October is Black History Month - a time to celebrate the rich and varied contribution that black people have made to the UK and to focus on how we keep moving towards a fair and equal society.
As Black History Month begins, we’re reflecting on what we’re doing to make Openreach a more diverse and inclusive place to work – thinking about what we’ve done well and about what we can do better.
One of the key things that we’ve learned is how important it is for everyone to have a voice and for people from diverse backgrounds to tell their own stories.
As part of Black History Month, some of our colleagues will be sharing their experiences with us – our latest story comes from Charlene Oladeji, an Advanced Engineer, who is helping to deliver Full Fibre across the UK.
Charlene’s background was in retail and beauty, until she decided that she wanted a career change.
“I was living in Wales and saw an advert for a job as an Openreach engineer. I filled out the application form, but then sadly I lost my grandmother and ended up moving back to London. I was still thinking about Openreach though, so I applied again and was accepted.”
She found that she had a passion for engineering – and perhaps that was no accident.
“I’ve always been a fiddler – when I was 16, my mum had an old cable box and I fiddled with it to the point where we were getting the cartoon and movie channels. When I was applying for Openreach, I found out that my granddad, on my dad’s side, had been a BT engineer. I think it was meant to be!”
She joined Openreach in November 2018 as a Service Delivery engineer, working on the copper network.
“My journey with Openreach has definitely had its ups-and-downs. Especially in the first six months – I really struggled. I had some male engineers tell me that it wasn’t a job for women. And, as a Service Delivery engineer you work solo, you’re on your own. That can be difficult for women – especially if you’re working rurally, where there aren’t any toilet facilities. When I first joined, I didn’t see many engineers who were women, and even fewer who were women of colour.”
Despite a tough start, Charlene believes huge strides are being made at Openreach.
“Openreach are definitely adapting to make the job attractive to different people – to make it more diverse. There’s much more recognition of the issues women face and Openreach are working to make things easier – things like providing sanitary towels and managers being flexible in the work you can pick up at certain times.”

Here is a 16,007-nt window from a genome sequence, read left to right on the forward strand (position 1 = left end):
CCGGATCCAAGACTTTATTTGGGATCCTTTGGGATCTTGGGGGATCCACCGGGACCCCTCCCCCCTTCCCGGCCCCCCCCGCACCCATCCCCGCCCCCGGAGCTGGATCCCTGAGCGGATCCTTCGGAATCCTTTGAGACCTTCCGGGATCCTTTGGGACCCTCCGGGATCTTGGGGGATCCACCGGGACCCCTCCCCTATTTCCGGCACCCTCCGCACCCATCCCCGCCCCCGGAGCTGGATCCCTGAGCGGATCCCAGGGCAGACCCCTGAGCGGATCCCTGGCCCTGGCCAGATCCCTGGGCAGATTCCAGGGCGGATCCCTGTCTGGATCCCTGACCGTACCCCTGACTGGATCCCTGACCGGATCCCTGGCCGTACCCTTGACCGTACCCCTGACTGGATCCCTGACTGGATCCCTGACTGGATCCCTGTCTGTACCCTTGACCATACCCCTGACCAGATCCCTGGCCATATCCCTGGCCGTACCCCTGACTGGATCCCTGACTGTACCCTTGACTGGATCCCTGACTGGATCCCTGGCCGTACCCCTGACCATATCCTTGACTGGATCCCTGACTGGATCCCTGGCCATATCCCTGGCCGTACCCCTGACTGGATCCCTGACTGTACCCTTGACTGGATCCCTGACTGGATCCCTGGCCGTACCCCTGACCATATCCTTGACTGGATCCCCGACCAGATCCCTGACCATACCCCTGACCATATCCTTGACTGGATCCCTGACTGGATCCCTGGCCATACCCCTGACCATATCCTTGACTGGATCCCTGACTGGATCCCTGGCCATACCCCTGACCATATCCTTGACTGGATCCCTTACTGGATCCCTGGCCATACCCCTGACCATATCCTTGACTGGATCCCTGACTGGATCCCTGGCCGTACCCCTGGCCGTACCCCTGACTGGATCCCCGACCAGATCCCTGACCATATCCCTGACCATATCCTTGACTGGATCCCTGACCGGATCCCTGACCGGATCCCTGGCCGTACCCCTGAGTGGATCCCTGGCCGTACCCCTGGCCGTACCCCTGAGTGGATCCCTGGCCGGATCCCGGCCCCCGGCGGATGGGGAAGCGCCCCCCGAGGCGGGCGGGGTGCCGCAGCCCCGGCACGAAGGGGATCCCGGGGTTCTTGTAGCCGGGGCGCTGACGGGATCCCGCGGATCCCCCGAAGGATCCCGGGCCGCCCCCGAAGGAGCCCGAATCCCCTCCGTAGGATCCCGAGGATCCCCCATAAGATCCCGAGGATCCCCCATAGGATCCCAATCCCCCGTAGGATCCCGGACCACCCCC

One of her passions is career development, and the opportunities for progression at Openreach are something she really values. She’s aiming to become a clerk of works – a supervisory role that involves carrying out site inspections and making sure builds are following the right specifications and standards.
“I pushed to do a lot of things. I shadowed surveying teams and a Precision Testing Officer (PTO), and I did my underground (UG) qualifications as soon as I could. In July 2022, I moved from Service Delivery to Chief Engineers, which means I’m working on the fibre network. I volunteered for a lot of projects – helping with rodding and roping, splicing, running hydras in the exchange. One of the best things about Openreach is that, if you want to progress your career, they’ll back you. I’ve experienced it myself – I’ve done my fibre foundation course and I’m on the career pathway for a clerk of work.”
She’s also seen a change in something else that’s important to her – representation.
“We’re seeing more and more women become managers and team leaders at Openreach. And more women joining as engineers. Not only that, but since I’ve been here maybe half of all the new female engineers have been black women. So, the more people can see that engineering is a job that anyone can do, the more people apply. Openreach are working to make the job much more inclusive – like providing uniforms with hijabs for female Muslim engineers.”
A fundamental part of being an engineer is travelling – to different areas and to customers’ homes. Dealing with that can be a challenge that each engineer experiences differently.
“Some areas are far less diverse than others and can be more ignorant. My mum is of mixed heritage and my nan’s white. I think that the stigma that she and my mum suffered made me stronger. I can brush off other peoples’ ignorance as their problem, not mine. I’d inform my manager to make sure they’re aware, but I don’t ask to be moved out of an area. But, if any engineer feels unsafe, your manager is obligated to move you to another area where you do feel safe and comfortable to work.”
Charlene’s a big believer in asking questions. It’s part of her nature to be curious, but she also believes it’s crucial to improving diversity and inclusion. She’s glad that we celebrate Black History Month – but like our first interviewee, Janet, she’s keen to point out that she’s black every day.